“We tried to talk to the school. Whey they called back, they said, ‘There’s no senior photo,’” Balaam said, noting there were no other yearbook photos of her found, or records of her graduating.

Silvani was identified in late summer of 2018, though detectives chose not to release her name because the suspect was still unknown. It took three days to learn the name of the victim, and another five weeks to confirm her identity.

The killer was much more difficult to find.

The making of a Jane Doe
On July 17, 1982, Silvani was found shot to death near the Sheep’s Flat area, just off of Mount Rose Highway, a few miles above Incline Village on the Nevada side of Lake Tahoe. She had been shot twice in the head and was sexually assaulted, authorities said.

Initially, the victim was believed to be of European descent based on an inoculation scar and unique dental work. Authorities compared her DNA, fingerprints and dental records to hundreds of reported missing women who matched her description, but there was no match.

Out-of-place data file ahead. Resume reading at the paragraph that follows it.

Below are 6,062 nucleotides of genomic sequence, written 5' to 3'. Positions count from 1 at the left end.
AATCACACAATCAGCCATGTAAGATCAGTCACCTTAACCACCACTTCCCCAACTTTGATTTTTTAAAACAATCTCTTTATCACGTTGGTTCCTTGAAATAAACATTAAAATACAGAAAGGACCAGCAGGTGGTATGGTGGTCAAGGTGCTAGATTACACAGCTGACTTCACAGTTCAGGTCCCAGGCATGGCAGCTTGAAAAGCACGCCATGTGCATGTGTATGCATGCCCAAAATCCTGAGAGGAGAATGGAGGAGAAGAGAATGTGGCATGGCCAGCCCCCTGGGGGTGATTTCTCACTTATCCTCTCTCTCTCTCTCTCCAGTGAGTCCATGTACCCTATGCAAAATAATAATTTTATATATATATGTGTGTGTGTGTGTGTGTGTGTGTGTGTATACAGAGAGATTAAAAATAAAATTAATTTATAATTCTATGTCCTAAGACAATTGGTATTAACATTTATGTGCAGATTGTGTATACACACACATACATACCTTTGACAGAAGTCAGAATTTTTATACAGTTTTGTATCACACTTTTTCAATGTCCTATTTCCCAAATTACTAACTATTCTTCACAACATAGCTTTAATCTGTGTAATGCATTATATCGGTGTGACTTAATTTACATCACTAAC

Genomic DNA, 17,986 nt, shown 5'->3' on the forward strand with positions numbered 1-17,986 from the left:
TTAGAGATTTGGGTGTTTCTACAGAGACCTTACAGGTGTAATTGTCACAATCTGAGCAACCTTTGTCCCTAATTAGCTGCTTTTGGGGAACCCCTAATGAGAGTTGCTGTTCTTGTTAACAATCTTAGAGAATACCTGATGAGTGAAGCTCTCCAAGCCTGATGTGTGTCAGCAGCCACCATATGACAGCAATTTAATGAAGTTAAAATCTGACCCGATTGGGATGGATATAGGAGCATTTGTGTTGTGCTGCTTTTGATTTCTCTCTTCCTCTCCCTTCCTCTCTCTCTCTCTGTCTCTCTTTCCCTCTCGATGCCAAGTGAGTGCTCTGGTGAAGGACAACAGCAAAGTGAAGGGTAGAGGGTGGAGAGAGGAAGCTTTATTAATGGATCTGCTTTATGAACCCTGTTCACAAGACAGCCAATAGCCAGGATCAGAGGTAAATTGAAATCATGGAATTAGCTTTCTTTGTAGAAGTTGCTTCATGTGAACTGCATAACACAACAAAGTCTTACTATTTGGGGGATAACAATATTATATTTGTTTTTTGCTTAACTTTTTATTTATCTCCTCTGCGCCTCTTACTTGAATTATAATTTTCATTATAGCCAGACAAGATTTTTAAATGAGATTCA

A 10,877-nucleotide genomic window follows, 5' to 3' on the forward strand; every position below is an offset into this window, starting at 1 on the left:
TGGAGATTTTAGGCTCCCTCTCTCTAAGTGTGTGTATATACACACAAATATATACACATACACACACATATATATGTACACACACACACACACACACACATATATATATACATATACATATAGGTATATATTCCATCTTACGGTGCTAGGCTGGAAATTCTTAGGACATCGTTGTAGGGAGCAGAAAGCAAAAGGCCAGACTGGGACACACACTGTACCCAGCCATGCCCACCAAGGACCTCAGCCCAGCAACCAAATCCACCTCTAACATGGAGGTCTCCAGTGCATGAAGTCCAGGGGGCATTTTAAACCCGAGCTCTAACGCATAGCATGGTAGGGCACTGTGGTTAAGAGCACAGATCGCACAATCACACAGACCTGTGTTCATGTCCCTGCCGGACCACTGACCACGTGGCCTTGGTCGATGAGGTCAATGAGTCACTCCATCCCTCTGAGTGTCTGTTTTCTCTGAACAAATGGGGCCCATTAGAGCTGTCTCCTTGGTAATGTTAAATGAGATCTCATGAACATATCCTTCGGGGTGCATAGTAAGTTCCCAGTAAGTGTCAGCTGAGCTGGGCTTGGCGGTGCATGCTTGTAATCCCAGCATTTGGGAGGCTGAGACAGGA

The suspect's DNA taken from the victim’s bloody shirt and evidence from the crime scene were entered into the FBI’s DNA database, but no matches were found for the killer, either. There was also a sexual assault kit with more DNA evidence. 

The case went cold for years. The initial detectives on the case retired. And the sheriff’s office didn’t get a dedicated cold case unit until 2014.

The following year, a detective named Dave Jenkins put forward a fresh theory: The victim may have been an American who became voluntarily estranged from her family and that’s why no missing report was ever filed.

It wasn’t until February 2018 that Jenkins’ theory would gain momentum. Detectives with the sheriff’s office attended a lecture on forensic genealogy in Seattle presented by Colleen Fitzpatrick of the DNA Doe Project. They solicited her help in finding the suspect’s family.